Zambian Inflation Accelerates for Second Straight Month
(Bloomberg) -- Zambian inflation accelerated for the second straight month in October.
Consumer prices rose 16% from a year earlier, compared with 15.7% in September, Mulenga Musepa, the interim statistician general at the Zambia Statistics Agency, said in a virtual briefing. Costs increased 1.3% in the month.
The increase in the headline rate was mainly due to higher food prices, Musepa said. Annual food inflation quickened 14.6% in October from 14% a month earlier. Price growth has been above the central bank’s target band of 6% to 8% for more than a year and a half and may accelerate due to the continued depreciation of Zambia’s currency.
Zambia’s kwacha is the worst-performing currency on the continent this year, falling more than 30% to the dollar. In addition to fueling inflation, it’s driven up external debt-servicing costs, raising the risk of a default.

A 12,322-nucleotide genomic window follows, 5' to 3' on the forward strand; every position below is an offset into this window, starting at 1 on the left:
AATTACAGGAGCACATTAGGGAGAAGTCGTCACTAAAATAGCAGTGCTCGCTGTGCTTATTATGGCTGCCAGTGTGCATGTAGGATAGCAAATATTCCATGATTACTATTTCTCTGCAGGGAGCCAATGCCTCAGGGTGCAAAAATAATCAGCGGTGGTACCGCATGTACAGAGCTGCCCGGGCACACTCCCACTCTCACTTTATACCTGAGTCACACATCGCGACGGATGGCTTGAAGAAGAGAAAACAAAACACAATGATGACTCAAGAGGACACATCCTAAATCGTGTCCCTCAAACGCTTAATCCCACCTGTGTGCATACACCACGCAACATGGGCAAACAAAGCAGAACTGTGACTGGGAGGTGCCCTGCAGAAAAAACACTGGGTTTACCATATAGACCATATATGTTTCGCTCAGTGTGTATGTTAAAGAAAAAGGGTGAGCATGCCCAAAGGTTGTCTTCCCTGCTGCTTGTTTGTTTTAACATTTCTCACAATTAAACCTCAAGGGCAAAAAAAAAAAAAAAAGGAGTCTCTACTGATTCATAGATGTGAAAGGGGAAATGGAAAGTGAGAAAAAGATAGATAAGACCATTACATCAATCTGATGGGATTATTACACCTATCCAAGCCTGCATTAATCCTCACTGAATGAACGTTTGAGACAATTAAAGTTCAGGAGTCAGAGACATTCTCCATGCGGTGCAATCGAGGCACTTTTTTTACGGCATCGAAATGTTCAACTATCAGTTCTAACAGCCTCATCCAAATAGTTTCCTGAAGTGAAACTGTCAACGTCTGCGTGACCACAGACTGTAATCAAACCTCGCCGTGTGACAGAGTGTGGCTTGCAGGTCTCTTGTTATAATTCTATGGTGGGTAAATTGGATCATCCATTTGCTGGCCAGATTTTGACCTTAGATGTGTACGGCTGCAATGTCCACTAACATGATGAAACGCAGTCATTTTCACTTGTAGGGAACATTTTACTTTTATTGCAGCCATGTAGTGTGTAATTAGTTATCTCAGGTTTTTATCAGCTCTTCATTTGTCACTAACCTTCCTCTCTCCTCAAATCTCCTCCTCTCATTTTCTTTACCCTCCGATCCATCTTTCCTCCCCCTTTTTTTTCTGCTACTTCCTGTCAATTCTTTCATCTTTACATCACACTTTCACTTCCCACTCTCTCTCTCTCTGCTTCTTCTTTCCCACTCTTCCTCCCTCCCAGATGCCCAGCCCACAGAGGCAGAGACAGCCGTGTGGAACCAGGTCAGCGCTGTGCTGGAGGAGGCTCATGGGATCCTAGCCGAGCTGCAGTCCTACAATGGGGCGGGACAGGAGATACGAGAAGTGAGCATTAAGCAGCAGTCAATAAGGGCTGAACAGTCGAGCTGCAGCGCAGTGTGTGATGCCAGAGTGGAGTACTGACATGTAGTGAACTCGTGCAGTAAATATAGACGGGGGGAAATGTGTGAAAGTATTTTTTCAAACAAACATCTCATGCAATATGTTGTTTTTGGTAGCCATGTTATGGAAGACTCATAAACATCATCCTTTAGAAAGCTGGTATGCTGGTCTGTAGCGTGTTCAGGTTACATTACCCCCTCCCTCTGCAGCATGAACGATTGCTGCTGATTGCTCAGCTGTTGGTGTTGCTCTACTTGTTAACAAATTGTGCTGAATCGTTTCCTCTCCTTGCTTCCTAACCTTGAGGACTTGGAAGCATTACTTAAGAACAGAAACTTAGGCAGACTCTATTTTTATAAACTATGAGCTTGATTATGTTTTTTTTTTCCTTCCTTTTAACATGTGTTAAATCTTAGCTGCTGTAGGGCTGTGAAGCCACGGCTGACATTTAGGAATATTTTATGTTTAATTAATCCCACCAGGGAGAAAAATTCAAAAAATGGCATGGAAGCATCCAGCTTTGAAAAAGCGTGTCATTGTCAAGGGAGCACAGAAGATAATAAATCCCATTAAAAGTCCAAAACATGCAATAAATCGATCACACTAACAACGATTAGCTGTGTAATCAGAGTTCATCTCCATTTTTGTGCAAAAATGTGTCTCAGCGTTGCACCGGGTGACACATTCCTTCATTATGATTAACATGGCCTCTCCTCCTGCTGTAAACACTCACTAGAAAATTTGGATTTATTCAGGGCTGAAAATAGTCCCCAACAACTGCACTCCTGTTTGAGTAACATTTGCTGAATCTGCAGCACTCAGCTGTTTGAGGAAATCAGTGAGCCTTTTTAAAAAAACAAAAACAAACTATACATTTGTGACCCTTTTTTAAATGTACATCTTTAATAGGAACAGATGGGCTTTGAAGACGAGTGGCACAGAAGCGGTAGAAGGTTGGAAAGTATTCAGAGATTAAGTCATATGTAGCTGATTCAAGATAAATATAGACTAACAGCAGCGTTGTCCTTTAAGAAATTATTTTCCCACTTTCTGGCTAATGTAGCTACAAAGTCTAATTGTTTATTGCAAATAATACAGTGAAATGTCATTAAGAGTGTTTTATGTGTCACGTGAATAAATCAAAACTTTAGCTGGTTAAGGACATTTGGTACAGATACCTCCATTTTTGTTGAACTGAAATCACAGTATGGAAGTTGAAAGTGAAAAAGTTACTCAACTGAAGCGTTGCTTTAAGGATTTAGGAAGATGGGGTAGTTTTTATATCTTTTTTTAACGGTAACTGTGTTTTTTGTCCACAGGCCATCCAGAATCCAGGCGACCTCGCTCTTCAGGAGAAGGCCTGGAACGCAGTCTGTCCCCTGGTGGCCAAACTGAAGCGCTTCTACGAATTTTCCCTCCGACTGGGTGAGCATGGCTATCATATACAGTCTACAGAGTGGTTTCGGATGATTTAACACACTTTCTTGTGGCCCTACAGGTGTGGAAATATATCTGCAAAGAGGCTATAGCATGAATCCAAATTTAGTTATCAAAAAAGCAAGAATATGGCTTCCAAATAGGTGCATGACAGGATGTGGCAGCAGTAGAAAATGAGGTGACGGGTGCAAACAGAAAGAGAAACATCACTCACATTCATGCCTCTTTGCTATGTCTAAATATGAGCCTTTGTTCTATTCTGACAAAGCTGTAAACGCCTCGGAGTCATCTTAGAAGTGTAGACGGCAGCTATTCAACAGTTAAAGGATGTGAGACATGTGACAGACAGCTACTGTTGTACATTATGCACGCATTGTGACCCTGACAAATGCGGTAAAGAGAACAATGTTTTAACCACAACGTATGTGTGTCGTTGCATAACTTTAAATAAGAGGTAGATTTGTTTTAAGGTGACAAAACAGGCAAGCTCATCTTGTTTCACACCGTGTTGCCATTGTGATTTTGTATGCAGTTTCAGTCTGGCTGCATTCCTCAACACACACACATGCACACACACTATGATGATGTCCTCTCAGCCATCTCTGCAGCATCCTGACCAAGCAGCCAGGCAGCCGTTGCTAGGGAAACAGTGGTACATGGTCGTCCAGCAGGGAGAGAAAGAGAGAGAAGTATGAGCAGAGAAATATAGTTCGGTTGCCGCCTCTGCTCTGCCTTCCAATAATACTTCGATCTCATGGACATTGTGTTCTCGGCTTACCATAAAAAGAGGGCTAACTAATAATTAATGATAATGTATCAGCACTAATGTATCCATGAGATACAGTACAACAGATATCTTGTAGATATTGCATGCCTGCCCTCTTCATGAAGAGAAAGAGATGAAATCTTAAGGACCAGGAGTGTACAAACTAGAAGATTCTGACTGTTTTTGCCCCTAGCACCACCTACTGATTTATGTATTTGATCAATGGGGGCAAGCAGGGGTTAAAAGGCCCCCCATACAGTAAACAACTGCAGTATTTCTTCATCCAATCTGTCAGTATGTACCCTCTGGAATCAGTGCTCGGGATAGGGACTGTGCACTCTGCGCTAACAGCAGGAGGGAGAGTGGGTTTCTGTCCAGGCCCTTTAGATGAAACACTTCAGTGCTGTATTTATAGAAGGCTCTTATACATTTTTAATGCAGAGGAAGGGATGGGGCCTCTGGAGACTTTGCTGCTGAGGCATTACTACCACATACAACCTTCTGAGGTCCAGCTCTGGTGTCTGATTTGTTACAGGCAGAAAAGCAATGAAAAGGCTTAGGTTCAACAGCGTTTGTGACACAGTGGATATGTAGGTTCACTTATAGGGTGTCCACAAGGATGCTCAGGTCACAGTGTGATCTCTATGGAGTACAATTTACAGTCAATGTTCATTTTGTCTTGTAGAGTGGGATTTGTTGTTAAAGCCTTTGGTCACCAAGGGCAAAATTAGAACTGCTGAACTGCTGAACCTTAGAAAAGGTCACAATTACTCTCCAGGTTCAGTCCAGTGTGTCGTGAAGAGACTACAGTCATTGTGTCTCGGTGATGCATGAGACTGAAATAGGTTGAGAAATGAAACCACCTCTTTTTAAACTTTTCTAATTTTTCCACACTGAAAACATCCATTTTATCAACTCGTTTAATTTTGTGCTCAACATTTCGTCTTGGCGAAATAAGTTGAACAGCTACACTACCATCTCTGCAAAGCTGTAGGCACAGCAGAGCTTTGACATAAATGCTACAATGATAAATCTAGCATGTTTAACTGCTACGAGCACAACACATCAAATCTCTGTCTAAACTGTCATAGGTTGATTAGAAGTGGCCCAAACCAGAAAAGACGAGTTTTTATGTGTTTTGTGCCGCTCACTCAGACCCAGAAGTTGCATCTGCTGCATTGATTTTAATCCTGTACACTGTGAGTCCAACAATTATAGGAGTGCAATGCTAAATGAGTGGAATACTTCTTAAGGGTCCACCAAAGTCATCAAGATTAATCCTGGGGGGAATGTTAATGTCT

S&P Global Ratings cut its assessment of Zambia’s debt to selective default, the first such rating for the southern African nation after it said it couldn’t meet payments and skipped a coupon on its $1 billion Eurobond on Oct. 14.
Zambia, the first African country to ask bondholders for relief since the onset of the coronavirus, is seeking to defer interest payments on its $3 billion worth of Eurobonds until April as it battles the economic contraction and liquidity squeeze caused by the pandemic. The vote on the standstill request will be held on Nov. 13.
The country to date has recorded in excess of 16,000 Covid-19 cases and nearly 350 deaths.
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